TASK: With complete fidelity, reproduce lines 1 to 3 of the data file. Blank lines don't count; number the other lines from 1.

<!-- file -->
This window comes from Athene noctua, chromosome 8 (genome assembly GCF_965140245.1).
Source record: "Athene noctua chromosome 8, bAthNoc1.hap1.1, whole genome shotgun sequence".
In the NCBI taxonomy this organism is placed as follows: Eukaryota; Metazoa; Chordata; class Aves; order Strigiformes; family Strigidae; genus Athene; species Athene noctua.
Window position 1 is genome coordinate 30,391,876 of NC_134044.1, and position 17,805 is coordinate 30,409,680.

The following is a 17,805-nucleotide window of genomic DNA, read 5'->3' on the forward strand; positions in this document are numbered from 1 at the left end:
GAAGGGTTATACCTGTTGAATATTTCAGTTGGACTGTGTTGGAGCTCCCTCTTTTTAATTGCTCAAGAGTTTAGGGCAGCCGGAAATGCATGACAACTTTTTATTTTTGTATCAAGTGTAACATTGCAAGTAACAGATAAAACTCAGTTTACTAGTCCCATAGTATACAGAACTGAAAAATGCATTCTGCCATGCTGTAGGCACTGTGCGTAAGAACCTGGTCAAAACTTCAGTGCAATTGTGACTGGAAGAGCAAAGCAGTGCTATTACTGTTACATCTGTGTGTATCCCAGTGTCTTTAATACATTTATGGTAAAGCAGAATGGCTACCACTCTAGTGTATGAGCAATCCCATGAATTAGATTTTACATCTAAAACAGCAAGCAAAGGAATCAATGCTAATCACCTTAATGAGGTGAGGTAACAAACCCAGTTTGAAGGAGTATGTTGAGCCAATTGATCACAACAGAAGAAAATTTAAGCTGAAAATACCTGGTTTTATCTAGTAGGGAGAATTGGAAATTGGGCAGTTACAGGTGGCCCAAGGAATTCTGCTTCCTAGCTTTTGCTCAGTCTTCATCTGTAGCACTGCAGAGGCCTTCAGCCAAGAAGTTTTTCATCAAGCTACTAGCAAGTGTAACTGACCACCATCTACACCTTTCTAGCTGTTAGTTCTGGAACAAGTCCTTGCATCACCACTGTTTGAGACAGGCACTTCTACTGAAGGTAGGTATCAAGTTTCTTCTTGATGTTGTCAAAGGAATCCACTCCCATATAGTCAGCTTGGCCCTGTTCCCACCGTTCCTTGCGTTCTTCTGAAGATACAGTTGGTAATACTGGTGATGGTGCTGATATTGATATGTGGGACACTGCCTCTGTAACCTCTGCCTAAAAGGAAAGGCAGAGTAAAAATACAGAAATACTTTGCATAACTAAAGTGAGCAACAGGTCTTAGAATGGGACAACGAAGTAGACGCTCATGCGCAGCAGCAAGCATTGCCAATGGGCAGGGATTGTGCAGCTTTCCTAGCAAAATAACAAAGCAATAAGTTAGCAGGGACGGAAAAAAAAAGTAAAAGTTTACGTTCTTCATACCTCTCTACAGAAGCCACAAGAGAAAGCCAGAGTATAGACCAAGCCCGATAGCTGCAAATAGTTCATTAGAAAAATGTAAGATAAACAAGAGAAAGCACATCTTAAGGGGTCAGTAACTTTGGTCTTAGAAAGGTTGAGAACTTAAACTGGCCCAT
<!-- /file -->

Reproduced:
This window comes from Athene noctua, chromosome 8 (genome assembly GCF_965140245.1).
Source record: "Athene noctua chromosome 8, bAthNoc1.hap1.1, whole genome shotgun sequence".
In the NCBI taxonomy this organism is placed as follows: Eukaryota; Metazoa; Chordata; class Aves; order Strigiformes; family Strigidae; genus Athene; species Athene noctua.